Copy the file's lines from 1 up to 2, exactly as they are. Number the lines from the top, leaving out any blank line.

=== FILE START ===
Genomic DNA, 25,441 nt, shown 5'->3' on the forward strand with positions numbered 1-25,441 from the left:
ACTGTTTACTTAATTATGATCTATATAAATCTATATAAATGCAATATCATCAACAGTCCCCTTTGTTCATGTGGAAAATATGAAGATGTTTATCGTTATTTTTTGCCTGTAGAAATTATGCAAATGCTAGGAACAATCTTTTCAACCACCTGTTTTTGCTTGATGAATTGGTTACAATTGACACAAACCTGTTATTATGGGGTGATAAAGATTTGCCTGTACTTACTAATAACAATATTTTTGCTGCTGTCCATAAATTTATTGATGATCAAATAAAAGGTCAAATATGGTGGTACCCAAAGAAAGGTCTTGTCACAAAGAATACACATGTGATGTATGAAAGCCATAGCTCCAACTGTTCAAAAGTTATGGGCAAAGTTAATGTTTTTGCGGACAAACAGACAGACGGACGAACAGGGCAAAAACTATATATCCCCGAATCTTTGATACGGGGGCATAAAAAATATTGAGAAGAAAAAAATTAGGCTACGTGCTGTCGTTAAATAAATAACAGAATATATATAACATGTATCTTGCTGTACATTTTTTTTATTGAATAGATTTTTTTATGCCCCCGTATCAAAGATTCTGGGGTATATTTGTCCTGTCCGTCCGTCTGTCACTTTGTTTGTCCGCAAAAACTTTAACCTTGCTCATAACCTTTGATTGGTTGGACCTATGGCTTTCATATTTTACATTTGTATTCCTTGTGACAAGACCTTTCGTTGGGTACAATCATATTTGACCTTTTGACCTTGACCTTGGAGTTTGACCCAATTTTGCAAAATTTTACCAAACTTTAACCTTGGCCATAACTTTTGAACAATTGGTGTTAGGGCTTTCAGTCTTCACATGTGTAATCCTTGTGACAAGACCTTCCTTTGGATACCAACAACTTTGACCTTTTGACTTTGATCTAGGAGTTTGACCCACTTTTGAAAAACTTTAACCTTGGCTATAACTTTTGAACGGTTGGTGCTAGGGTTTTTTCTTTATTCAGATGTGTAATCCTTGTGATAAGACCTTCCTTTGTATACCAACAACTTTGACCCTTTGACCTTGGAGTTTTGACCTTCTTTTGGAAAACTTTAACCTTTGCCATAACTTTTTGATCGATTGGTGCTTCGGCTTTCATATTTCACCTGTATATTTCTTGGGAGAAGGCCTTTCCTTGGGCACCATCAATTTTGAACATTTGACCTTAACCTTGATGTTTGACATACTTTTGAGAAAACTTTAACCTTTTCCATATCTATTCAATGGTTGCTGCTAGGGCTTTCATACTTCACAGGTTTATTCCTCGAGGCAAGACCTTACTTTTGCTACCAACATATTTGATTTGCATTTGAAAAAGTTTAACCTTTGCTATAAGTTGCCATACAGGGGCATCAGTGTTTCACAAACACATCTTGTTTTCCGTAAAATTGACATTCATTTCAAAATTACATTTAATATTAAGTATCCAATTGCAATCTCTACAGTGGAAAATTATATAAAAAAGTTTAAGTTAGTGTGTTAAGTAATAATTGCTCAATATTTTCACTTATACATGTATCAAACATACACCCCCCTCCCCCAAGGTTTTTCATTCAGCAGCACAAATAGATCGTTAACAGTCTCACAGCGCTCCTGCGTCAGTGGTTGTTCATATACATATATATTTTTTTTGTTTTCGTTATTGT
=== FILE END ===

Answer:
Genomic DNA, 25,441 nt, shown 5'->3' on the forward strand with positions numbered 1-25,441 from the left:
ACTGTTTACTTAATTATGATCTATATAAATCTATATAAATGCAATATCATCAACAGTCCCCTTTGTTCATGTGGAAAATATGAAGATGTTTATCGTTATTTTTTGCCTGTAGAAATTATGCAAATGCTAGGAACAATCTTTTCAACCACCTGTTTTTGCTTGATGAATTGGTTACAATTGACACAAACCTGTTATTATGGGGTGATAAAGATTTGCCTGTACTTACTAATAACAATATTTTTGCTGCTGTCCATAAATTTATTGATGATCAAATAAAAGGTCAAATATGGTGGTACCCAAAGAAAGGTCTTGTCACAAAGAATACACATGTGATGTATGAAAGCCATAGCTCCAACTGTTCAAAAGTTATGGGCAAAGTTAATGTTTTTGCGGACAAACAGACAGACGGACGAACAGGGCAAAAACTATATATCCCCGAATCTTTGATACGGGGGCATAAAAAATATTGAGAAGAAAAAAATTAGGCTACGTGCTGTCGTTAAATAAATAACAGAATATATATAACATGTATCTTGCTGTACATTTTTTTTATTGAATAGATTTTTTTATGCCCCCGTATCAAAGATTCTGGGGTATATTTGTCCTGTCCGTCCGTCTGTCACTTTGTTTGTCCGCAAAAACTTTAACCTTGCTCATAACCTTTGATTGGTTGGACCTATGGCTTTCATATTTTACATTTGTATTCCTTGTGACAAGACCTTTCGTTGGGTACAATCATATTTGACCTTTTGACCTTGACCTTGGAGTTTGACCCAATTTTGCAAAATTTTACCAAACTTTAACCTTGGCCATAACTTTTGAACAATTGGTGTTAGGGCTTTCAGTCTTCACATGTGTAATCCTTGTGACAAGACCTTCCTTTGGATACCAACAACTTTGACCTTTTGACTTTGATCTAGGAGTTTGACCCACTTTTGAAAAACTTTAACCTTGGCTATAACTTTTGAACGGTTGGTGCTAGGGTTTTTTCTTTATTCAGATGTGTAATCCTTGTGATAAGACCTTCCTTTGTATACCAACAACTTTGACCCTTTGACCTTGGAGTTTTGACCTTCTTTTGGAAAACTTTAACCTTTGCCATAACTTTTTGATCGATTGGTGCTTCGGCTTTCATATTTCACCTGTATATTTCTTGGGAGAAGGCCTTTCCTTGGGCACCATCAATTTTGAACATTTGACCTTAACCTTGATGTTTGACATACTTTTGAGAAAACTTTAACCTTTTCCATATCTATTCAATGGTTGCTGCTAGGGCTTTCATACTTCACAGGTTTATTCCTCGAGGCAAGACCTTACTTTTGCTACCAACATATTTGATTTGCATTTGAAAAAGTTTAACCTTTGCTATAAGTTGCCATACAGGGGCATCAGTGTTTCACAAACACATCTTGTTTTCCGTAAAATTGACATTCATTTCAAAATTACATTTAATATTAAGTATCCAATTGCAATCTCTACAGTGGAAAATTATATAAAAAAGTTTAAGTTAGTGTGTTAAGTAATAATTGCTCAATATTTTCACTTATACATGTATCAAACATACACCCCCCTCCCCCAAGGTTTTTCATTCAGCAGCACAAATAGATCGTTAACAGTCTCACAGCGCTCCTGCGTCAGTGGTTGTTCATATACATATATATTTTTTTTGTTTTCGTTATTGT